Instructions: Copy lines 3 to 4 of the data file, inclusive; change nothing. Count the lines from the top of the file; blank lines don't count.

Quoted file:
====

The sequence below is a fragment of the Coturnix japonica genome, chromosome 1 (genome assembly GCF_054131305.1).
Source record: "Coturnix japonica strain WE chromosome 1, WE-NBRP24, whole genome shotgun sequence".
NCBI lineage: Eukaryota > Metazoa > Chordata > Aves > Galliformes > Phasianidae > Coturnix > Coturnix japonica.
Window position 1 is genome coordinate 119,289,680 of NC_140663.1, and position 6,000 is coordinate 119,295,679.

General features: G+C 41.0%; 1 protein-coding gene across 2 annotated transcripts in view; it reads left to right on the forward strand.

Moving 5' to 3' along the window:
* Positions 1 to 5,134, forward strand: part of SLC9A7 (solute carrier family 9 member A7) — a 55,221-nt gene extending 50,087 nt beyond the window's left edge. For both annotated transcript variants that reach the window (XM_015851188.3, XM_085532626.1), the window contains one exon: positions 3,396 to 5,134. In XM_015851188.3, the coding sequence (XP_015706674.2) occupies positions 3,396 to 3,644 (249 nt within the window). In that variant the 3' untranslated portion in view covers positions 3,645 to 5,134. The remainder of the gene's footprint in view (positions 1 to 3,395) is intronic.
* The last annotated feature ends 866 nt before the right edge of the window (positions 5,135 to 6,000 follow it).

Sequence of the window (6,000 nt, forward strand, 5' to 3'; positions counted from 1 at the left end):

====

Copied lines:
NCBI lineage: Eukaryota > Metazoa > Chordata > Aves > Galliformes > Phasianidae > Coturnix > Coturnix japonica.
Window position 1 is genome coordinate 119,289,680 of NC_140663.1, and position 6,000 is coordinate 119,295,679.